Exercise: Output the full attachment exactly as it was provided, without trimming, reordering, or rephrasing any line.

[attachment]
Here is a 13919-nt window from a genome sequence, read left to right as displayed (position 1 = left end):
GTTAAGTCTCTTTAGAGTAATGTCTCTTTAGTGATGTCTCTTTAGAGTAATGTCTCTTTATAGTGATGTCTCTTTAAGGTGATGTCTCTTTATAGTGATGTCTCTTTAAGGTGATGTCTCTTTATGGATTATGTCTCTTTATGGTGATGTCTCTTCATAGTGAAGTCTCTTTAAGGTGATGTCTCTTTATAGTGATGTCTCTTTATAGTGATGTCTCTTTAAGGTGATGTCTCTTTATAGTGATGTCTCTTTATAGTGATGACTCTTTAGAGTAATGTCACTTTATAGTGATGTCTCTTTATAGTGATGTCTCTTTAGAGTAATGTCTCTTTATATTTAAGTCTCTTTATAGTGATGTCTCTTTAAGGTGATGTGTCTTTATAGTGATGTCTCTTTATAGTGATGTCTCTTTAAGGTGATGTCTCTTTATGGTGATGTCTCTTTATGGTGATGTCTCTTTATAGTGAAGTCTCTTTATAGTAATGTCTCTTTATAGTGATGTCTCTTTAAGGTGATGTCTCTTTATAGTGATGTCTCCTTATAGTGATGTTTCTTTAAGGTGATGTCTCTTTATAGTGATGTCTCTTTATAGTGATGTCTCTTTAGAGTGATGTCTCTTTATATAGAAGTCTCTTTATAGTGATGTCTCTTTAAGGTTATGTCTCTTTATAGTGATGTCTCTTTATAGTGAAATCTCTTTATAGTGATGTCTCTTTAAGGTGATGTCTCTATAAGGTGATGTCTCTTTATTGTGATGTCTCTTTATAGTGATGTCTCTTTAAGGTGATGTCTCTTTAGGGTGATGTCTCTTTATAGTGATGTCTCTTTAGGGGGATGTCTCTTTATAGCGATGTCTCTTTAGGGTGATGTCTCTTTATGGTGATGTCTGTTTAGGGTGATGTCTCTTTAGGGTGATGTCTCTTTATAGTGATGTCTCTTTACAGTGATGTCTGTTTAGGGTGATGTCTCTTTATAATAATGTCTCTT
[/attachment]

Here is a 13919-nt window from a genome sequence, read left to right as displayed (position 1 = left end):
GTTAAGTCTCTTTAGAGTAATGTCTCTTTAGTGATGTCTCTTTAGAGTAATGTCTCTTTATAGTGATGTCTCTTTAAGGTGATGTCTCTTTATAGTGATGTCTCTTTAAGGTGATGTCTCTTTATGGATTATGTCTCTTTATGGTGATGTCTCTTCATAGTGAAGTCTCTTTAAGGTGATGTCTCTTTATAGTGATGTCTCTTTATAGTGATGTCTCTTTAAGGTGATGTCTCTTTATAGTGATGTCTCTTTATAGTGATGACTCTTTAGAGTAATGTCACTTTATAGTGATGTCTCTTTATAGTGATGTCTCTTTAGAGTAATGTCTCTTTATATTTAAGTCTCTTTATAGTGATGTCTCTTTAAGGTGATGTGTCTTTATAGTGATGTCTCTTTATAGTGATGTCTCTTTAAGGTGATGTCTCTTTATGGTGATGTCTCTTTATGGTGATGTCTCTTTATAGTGAAGTCTCTTTATAGTAATGTCTCTTTATAGTGATGTCTCTTTAAGGTGATGTCTCTTTATAGTGATGTCTCCTTATAGTGATGTTTCTTTAAGGTGATGTCTCTTTATAGTGATGTCTCTTTATAGTGATGTCTCTTTAGAGTGATGTCTCTTTATATAGAAGTCTCTTTATAGTGATGTCTCTTTAAGGTTATGTCTCTTTATAGTGATGTCTCTTTATAGTGAAATCTCTTTATAGTGATGTCTCTTTAAGGTGATGTCTCTATAAGGTGATGTCTCTTTATTGTGATGTCTCTTTATAGTGATGTCTCTTTAAGGTGATGTCTCTTTAGGGTGATGTCTCTTTATAGTGATGTCTCTTTAGGGGGATGTCTCTTTATAGCGATGTCTCTTTAGGGTGATGTCTCTTTATGGTGATGTCTGTTTAGGGTGATGTCTCTTTAGGGTGATGTCTCTTTATAGTGATGTCTCTTTACAGTGATGTCTGTTTAGGGTGATGTCTCTTTATAATAATGTCTCTT